Sunday, August 23, 2015

FOS: Least Flycatcher, Yellow Warbler, and Brown-headed Cowbird

It was another warm and humid morning out at the banding station today.  Despite the uncomfortable weather we still had a decent selection of migrants including our first Least Flycatcher and Yellow Warbler of the season.  We also had good numbers of Northern Waterthrush, Common Yellowthroat, and Red-eyed Vireo.  The highlight of the day was our first of the season Brown-headed Cowbird.  The Brown-headed Cowbird is a brood parasite which means it lays its eggs in the nests of other birds.  Cowbirds evolved this behavior back when they depended on buffalo herds and needed to have the ability to follow the herds.  When a female lays an egg in her host nest she will usually remove one or more of the host eggs.  Their eggs require less incubation time which allows the cowbird to hatch out first and out compete the host’s offspring.  If a cowbird egg is noticed, some host species will either abandon the nest or try to remove the egg.  Eastern host species are a less equipped to deal with cowbird parasitism than Mid-Western species.  Cowbirds stayed in the open grasslands of the Mid-West up until 1800’s when humans began expanding farmland westward and opened up a whole new eastern range for cowbirds.  Over 200 species have been recorded as being parasitized by cowbirds.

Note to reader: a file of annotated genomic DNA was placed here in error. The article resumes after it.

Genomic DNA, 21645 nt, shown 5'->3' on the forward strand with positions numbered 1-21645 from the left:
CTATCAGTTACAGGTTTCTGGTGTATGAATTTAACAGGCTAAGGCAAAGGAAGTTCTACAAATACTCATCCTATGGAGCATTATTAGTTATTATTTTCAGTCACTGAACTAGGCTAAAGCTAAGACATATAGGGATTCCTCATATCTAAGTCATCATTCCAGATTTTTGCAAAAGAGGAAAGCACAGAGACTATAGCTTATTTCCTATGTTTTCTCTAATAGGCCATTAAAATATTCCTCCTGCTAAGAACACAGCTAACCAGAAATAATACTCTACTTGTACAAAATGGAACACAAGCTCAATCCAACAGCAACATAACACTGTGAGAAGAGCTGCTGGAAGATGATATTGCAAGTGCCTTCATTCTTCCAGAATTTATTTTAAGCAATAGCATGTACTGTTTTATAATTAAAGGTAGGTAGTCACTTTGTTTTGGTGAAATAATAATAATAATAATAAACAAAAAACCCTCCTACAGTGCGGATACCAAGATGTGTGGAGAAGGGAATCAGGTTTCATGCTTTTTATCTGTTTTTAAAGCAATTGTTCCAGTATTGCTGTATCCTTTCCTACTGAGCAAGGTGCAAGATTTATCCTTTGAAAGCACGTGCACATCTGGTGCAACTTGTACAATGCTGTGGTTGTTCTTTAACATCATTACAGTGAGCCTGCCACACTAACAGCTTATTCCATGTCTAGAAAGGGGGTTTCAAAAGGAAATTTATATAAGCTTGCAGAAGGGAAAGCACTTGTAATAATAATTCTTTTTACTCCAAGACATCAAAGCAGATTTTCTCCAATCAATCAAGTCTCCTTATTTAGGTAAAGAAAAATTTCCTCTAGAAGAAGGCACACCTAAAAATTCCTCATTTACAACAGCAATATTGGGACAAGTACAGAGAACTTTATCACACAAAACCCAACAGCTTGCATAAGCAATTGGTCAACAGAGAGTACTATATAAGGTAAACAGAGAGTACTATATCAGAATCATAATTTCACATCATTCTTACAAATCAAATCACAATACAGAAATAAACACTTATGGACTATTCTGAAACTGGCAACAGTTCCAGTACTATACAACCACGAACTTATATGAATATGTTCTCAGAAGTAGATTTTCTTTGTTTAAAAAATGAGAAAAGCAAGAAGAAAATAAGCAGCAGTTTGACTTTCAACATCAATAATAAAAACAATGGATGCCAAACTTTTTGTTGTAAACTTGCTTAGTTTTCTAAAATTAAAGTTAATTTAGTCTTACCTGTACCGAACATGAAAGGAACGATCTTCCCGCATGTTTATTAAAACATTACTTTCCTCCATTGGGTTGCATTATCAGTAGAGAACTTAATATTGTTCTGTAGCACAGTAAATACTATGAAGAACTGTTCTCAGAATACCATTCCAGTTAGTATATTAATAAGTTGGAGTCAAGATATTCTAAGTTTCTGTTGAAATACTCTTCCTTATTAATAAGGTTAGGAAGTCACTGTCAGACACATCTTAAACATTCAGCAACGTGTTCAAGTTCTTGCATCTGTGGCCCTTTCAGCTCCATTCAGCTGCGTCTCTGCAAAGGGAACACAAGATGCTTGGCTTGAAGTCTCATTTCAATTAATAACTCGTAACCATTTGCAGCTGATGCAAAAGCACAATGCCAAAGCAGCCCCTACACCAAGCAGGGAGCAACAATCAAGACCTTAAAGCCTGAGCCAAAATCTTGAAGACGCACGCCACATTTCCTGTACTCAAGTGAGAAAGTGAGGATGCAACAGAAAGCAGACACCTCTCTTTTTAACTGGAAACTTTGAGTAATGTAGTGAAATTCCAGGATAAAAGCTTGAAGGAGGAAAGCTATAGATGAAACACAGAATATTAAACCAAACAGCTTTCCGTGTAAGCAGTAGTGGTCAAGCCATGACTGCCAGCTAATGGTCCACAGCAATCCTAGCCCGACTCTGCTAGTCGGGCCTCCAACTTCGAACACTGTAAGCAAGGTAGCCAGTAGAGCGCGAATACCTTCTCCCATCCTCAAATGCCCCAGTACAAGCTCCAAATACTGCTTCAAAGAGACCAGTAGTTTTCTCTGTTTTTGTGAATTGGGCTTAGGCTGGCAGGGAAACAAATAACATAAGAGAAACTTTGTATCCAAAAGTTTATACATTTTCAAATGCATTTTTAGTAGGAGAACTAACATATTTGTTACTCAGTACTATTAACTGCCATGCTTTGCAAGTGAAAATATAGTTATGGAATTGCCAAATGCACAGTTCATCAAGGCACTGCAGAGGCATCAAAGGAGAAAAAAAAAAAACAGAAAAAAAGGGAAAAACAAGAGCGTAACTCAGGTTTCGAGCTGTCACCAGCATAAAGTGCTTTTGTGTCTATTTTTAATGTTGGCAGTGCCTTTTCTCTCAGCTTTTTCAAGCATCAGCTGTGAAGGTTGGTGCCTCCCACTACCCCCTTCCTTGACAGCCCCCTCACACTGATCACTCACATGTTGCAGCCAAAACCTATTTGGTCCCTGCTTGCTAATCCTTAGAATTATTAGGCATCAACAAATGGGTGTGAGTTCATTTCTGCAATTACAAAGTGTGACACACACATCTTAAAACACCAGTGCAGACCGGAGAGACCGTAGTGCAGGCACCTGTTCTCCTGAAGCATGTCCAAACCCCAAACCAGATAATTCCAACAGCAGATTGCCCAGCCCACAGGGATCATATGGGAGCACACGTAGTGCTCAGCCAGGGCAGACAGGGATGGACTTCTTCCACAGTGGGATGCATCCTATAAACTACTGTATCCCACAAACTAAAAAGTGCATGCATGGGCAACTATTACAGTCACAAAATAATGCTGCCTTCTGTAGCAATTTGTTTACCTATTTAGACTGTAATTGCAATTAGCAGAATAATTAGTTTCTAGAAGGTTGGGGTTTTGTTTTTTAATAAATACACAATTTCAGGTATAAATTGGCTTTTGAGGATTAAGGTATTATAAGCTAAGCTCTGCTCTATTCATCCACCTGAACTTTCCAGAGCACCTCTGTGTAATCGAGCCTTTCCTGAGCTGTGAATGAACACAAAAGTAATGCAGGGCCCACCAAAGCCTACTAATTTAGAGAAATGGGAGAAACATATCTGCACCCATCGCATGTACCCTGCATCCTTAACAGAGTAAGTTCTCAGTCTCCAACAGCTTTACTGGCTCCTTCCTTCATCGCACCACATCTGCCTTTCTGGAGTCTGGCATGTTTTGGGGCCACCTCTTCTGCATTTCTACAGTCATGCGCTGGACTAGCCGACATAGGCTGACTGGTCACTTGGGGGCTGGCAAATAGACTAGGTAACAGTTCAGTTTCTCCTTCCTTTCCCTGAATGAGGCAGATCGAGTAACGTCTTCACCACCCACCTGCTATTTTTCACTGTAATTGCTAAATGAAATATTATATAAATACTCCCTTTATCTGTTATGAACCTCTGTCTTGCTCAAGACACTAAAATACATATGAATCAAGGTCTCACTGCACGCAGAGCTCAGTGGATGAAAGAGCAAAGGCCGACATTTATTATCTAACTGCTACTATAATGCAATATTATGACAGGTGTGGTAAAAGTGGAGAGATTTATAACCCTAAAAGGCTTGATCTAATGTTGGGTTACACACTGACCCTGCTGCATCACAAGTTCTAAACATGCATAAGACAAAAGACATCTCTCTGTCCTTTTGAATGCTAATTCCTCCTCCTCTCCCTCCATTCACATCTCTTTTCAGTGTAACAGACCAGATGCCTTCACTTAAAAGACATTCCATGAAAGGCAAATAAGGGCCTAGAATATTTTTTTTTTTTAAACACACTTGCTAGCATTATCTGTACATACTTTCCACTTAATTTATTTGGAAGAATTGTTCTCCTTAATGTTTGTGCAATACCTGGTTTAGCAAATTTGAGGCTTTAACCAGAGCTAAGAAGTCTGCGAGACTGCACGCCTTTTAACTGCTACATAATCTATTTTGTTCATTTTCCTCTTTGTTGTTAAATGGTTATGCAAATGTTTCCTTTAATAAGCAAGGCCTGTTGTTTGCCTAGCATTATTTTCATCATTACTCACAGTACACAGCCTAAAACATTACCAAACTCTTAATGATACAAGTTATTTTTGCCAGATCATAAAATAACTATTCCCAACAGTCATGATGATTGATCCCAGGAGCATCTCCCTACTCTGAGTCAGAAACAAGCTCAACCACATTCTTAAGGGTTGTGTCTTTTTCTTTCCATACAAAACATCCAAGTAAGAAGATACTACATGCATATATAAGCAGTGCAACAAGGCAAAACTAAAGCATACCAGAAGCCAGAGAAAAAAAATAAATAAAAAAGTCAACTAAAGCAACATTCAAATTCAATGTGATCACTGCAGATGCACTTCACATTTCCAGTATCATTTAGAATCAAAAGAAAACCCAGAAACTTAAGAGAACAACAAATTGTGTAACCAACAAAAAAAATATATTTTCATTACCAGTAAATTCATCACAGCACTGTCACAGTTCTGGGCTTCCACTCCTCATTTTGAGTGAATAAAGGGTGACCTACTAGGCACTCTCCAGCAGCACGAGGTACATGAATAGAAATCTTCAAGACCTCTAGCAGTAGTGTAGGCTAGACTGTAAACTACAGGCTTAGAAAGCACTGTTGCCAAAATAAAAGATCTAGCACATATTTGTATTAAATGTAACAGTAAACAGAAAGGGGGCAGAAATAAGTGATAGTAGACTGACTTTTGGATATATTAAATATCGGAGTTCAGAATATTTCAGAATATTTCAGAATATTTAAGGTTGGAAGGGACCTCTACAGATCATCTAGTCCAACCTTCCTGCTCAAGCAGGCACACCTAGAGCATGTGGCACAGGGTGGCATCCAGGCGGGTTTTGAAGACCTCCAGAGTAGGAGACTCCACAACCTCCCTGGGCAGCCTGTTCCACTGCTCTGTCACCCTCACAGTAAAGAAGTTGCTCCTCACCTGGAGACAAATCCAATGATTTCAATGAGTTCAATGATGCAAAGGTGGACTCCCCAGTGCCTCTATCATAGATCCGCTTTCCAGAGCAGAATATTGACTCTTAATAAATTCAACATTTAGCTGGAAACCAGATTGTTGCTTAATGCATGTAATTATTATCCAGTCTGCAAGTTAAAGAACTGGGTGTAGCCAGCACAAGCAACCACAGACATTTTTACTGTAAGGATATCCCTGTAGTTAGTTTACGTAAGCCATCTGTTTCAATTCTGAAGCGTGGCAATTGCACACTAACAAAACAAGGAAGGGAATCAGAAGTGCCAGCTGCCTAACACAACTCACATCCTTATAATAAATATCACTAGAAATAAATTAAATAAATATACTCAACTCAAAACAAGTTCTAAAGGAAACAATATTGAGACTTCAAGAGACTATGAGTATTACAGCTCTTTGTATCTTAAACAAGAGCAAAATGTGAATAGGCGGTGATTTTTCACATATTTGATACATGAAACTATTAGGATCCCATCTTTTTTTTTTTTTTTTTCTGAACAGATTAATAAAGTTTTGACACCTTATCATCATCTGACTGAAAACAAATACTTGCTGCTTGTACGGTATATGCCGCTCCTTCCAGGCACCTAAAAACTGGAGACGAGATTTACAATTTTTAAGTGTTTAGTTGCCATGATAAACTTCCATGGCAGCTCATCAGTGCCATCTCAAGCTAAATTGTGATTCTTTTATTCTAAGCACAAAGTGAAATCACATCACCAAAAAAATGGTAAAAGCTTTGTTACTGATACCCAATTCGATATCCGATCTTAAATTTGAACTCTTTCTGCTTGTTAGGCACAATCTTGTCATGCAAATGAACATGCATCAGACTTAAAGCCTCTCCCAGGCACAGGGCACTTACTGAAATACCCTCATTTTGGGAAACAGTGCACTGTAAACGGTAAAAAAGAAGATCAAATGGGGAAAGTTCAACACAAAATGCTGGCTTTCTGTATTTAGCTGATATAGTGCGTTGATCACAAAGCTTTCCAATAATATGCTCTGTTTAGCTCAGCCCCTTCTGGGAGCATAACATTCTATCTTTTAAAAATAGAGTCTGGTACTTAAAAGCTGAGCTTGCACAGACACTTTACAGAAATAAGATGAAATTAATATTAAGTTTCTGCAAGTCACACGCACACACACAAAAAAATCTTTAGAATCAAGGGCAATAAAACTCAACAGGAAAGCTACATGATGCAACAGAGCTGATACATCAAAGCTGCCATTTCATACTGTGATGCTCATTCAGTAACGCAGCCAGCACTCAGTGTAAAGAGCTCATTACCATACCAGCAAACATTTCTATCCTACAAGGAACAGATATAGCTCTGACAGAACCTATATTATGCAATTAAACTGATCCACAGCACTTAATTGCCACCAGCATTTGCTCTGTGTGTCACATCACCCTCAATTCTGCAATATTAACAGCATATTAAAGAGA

Yellow Warbler

1 Least Flycatcher
4 Red-eyed Vireo
1 Worm-eating Warbler
5 Northern Waterthrush
2 Black and White Warbler
6 Common Yellowthroat
2 Yellow Warbler
4 Prairie Warbler
3 Painted Bunting
1 Brown-headed Cowbird

3 Carolina Chickadee
1 Northern Mockingbird
3 Northern Cardinal
2 Painted Bunting

# of Birds Banded:  31
# of Recaptures:  9
# of Species:  13
Effort:  125.0 net-hours
Capture Rate:  32.0 birds/100 net-hours

Aaron Given
Mattie VandenBoom
Michael Gamble
Jen Tyrrell